In 2020, the GMAT and other standardized tests became a variable in the admissions process, rather than a constant—whether or not you need them depends on the schools to which you are applying. At the moment, more than a third of business schools in the U.S. are suspending their testing requirements due to the pandemic. Naturally, if this continues into the next admissions cycle or even become a permanent policy (which seems likely at some schools), this may encourage additional applications. However, the seriousness of an applicant who would not have applied except for a test waiver is questionable.

But what about the other two-thirds? Like most of our day-to-day lives, standardized testing has been adapting to a from-home workflow. Now, rather than being forced to sit for an in-person exam, applicants are given the option to take virtually (but carefully) monitored at-home tests. This changes the playing field somewhat—primarily because different candidates have access to different setups that can be more or less conducive to focused test-taking. If you do plan to take the virtual GMAT, the best thing you can do beyond studying as normal is to find a private, reliable, quiet, Internet-accessible space in which you’ll feel comfortable taking such a stressful test.




Of course, social distancing demands that interviews be conducted remotely. However, as with testing, pandemic-induced changes may prove lasting. The comparative ease of remote interviews for alumni and adcoms means we are unlikely to return to a pre-COVID level of in-person interviews.

All that changes in a virtual interview is presentation. With an in-person interview, the primary visual tool at your disposal is your attire/appearance. But in a virtual interview, what you’re wearing is one of several factors you can use to your advantage. As we learn from the world of film, one’s impression before a camera has as plenty to do with lighting, camera quality, and background. Make sure that you carefully select the environment for your virtual interview, dress sharply (on top at least), and invest in a good ring-light if you can afford to. These tips apply to job interviews as well!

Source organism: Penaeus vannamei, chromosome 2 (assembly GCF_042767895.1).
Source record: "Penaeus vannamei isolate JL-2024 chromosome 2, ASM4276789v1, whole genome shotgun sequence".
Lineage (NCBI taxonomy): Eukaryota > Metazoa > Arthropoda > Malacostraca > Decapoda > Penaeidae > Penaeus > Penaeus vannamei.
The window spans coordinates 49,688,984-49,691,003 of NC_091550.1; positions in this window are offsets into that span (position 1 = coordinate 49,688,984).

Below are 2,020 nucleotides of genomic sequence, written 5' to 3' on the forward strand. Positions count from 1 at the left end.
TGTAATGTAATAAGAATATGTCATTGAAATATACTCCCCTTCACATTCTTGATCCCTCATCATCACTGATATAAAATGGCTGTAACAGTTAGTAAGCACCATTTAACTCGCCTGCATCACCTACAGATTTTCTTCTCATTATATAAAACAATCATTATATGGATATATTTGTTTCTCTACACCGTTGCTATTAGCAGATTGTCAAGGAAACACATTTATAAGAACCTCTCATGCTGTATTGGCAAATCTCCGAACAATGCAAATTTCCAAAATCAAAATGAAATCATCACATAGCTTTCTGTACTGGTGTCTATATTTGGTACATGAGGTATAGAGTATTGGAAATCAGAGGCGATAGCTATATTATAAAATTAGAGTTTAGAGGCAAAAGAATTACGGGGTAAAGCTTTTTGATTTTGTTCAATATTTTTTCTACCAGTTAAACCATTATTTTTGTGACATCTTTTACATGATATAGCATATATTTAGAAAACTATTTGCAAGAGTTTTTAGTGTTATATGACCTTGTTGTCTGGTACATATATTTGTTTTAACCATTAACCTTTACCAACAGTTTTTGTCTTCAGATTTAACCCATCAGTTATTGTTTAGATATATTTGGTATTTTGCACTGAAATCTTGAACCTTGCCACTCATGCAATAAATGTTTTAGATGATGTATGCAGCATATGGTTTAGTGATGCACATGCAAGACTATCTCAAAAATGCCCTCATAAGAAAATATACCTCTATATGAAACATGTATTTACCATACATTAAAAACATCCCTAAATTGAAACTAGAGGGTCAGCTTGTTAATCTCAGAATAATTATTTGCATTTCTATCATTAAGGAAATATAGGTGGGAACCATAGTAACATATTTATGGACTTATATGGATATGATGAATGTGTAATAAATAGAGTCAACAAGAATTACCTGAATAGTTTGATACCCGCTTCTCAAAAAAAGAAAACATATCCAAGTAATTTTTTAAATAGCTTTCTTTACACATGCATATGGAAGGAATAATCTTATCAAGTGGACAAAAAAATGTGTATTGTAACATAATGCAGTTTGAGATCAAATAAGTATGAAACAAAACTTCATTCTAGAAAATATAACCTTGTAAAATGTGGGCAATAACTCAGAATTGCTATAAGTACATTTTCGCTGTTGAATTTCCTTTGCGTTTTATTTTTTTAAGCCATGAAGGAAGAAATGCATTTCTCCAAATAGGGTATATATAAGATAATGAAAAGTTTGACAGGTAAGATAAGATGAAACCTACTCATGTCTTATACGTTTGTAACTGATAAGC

Among the many complications COVID has wrought on the MBA application process, the inability to visit campuses in-person is perhaps the most disappointing. After all, business school is usually an in-person affair, and likely will resume being one before current applicants will have gotten their degree. Not being able to explore a school’s physical space makes the process of selecting the best school for you that much more difficult.

But thanks to the age of the Internet, it can still be done remotely. It just takes research. Schools around the country have for years dedicated time and effort to creating thorough online presences, to appeal to those who may not have the freedom to travel for campus visits. So flex your research muscles, reach out to alumni, use Google’s street view, browse social media and you’ll be as much an expert on your schools of choice as any campus visit would have made you—in less time.

Over at Admissionado, we specialize in guiding applicants step-by-step through these processes, and more. For more information and professional consultation, check out our website at